Lameness in Horses

image of a horse.

Horse lameness is a condition that occurs when a horse is unable to move normally. While the majority of horse lameness is related to the foot, this condition may be caused by problems in a horse’s bones, muscles, nerves, tendons or ligaments. Repetitive injuries, infection, poor nutrition, tooth problems, and founder (also known as laminitis) are the primary causes for horse lameness. It may occur gradually over time or suddenly with little warning. In some cases, lameness may resolve itself; however, veterinary intervention is often required to proactively treat this condition and prevent additional health problems.

Lameness is the most common cause of poor performance in sport horses. Diseases or injuries to the musculoskeletal system are a major cause for poor athletic performance. The age, breed and gender of a horse are also important. Certain causes for lameness are more likely to affect certain breeds and ages of horses. Past medical history is also important in a lameness evaluation.

An equine veterinarian is trained to diagnose and evaluate lameness in a horse. The more severely lame a horse is, the more noticeable this lameness will be in the horse’s walk. A horse will be evaluated at a trot (jog), which is the optimal gait for detecting lameness. A horse will be observed from both the front and the back while the horse is moving to detect lameness.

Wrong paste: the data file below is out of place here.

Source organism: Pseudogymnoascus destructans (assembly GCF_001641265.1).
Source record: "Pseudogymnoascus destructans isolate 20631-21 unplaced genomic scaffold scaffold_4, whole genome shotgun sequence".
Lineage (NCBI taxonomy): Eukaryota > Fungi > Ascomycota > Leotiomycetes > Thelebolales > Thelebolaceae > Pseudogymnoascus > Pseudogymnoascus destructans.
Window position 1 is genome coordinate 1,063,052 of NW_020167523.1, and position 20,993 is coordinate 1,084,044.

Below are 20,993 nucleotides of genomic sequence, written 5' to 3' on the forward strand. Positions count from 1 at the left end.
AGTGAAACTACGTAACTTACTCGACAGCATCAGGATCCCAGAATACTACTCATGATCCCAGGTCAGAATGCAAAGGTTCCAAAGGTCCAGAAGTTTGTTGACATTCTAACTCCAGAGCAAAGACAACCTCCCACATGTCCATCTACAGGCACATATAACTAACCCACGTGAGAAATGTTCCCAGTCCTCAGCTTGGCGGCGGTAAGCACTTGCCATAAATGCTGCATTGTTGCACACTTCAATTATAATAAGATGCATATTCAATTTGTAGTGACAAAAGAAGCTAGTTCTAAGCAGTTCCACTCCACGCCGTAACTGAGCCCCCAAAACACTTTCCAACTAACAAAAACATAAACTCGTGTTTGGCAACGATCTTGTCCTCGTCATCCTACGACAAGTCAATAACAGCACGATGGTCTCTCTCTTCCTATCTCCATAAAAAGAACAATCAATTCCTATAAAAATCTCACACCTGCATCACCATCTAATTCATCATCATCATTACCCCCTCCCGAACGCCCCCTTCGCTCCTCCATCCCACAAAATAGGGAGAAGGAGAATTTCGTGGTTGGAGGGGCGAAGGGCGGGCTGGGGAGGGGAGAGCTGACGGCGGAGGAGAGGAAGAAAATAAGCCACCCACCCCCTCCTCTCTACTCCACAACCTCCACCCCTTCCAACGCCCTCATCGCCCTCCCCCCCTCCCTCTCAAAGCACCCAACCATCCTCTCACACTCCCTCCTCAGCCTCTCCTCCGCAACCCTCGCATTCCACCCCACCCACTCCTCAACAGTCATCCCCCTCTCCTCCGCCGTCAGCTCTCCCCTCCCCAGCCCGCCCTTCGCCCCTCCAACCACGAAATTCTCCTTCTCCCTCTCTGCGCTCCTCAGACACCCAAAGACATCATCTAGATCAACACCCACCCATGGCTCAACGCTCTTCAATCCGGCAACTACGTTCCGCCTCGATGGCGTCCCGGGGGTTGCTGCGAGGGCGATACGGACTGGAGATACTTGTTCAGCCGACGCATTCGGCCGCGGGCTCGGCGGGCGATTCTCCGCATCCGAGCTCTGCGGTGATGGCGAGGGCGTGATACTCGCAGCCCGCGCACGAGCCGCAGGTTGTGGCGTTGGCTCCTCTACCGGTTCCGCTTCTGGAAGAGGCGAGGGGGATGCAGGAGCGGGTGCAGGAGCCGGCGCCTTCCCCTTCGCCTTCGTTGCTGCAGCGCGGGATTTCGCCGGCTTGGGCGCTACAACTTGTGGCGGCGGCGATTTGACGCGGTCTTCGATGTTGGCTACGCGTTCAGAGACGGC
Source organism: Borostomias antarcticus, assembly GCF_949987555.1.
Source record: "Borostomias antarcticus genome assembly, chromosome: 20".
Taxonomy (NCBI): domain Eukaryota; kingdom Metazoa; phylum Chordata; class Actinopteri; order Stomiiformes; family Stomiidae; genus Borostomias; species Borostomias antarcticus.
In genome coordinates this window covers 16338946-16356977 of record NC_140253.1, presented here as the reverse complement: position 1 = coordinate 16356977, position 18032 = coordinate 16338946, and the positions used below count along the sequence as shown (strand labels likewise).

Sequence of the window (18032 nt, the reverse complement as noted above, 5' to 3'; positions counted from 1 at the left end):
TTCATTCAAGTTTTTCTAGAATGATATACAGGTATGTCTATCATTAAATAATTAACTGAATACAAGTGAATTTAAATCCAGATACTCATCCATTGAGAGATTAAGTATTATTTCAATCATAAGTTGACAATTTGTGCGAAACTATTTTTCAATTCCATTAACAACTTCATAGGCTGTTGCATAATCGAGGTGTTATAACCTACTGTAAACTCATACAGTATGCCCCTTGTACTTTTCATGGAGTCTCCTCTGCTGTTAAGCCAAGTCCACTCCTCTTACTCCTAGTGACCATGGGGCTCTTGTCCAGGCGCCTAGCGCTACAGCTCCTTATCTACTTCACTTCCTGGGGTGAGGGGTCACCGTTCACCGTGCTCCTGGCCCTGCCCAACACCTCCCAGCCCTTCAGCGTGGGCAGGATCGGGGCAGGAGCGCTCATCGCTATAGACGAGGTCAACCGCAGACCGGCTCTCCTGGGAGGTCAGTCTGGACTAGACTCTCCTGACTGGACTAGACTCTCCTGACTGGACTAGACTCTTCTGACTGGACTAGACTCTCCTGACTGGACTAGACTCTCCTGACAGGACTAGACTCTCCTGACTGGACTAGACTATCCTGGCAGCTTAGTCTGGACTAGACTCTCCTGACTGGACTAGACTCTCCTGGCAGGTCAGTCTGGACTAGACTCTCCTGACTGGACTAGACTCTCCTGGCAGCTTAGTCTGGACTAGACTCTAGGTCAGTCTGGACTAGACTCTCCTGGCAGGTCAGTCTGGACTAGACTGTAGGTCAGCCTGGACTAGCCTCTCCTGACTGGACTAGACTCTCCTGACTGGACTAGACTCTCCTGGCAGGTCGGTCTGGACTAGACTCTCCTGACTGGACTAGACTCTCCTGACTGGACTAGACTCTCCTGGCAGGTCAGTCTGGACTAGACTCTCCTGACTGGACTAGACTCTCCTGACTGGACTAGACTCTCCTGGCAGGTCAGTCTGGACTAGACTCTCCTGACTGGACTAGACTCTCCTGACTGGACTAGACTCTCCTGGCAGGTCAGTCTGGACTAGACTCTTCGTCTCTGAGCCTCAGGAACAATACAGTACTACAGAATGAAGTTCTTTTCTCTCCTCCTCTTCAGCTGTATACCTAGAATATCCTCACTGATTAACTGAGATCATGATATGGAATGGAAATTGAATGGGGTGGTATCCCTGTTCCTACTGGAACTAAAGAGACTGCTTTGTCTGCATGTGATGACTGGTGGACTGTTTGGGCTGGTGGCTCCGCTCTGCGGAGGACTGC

A veterinarian will evaluate the following:
• Amount of weight bearing
• Length of stride
• Flight and landing of feet
• Carriage of the head and neck

The American Association of Equine Practitioners rates horses on the following scale for lameness:
• 0: Not detectable under any circumstances
• 1: Difficult to observe and not consistently apparent
• 2: Difficult to observe at a walk or when trotting in a straight line, but noticeable under certain circumstances (e.g., circling, inclines, weight carrying)
• 3: Consistently observable at a trot under all circumstances.

Once a horse is diagnosed with lameness, the most effective treatment options are those that directly target the underlying cause for lameness. In general, this means reducing exercise and the weight of the horse. Medications for horse lameness are non-steroidal anti-inflammatory medications that fight pain and improve joint mobility. Some injectable medications are also available to protect joint cartilage and support normal joint fluid. Hoof supplements that contain biotin, zinc, copper, complete proteins, and Omega 3 fatty acids may also be beneficial, depending on the cause for lameness.

Source:
Moore, Rustin M. DVM, PhD, DACVS; Burba, Daniel J., DVM, DACVS. “Musculoskeletal Causes of Lameness and Poor Performance in Horses.” Louisiana State University, School of Veterinary Medicine.

Location

Find us on the map

Office Hours

*1st and 3rd Saturday of month

Monday:

7:30 am - 5:30 pm

Tuesday:

2:00 pm - 7:30 pm

Wednesday:

7:30 am - 5:30 pm

Thursday:

7:30 am - 5:30 pm

Friday:

7:30 am - 5:30 pm

Saturday:

8:30 am* - 12:00 pm*

Sunday:

Closed

Testimonials

Read What Our Clients Say

  • "The staff was very nice and gentle with my baby. They figured out what the problem was quickly and immediately offered suggested medication and treatment to help. I never felt obligated it pushed to so anything. It was an overall comfortable and welcoming environment. I will be continuing my Pupup's care at the Downtown Greensboro Animal Hospital."
    - Desarae Jiron
  • "Dr. Wehe has been my vet for 8 years. He is as compassionate as he is capable. 5 Stars in both areas!!!! The best vet in Greensboro by far!!!!!"
    - Patti Jessup
  • "I have said this before and I will say it again I LOVE my vet! Dr. Wehe and his staff are always excellent and so caring! They go out of their way to help and have always given my animals top-notch care."
    - Christina Calabria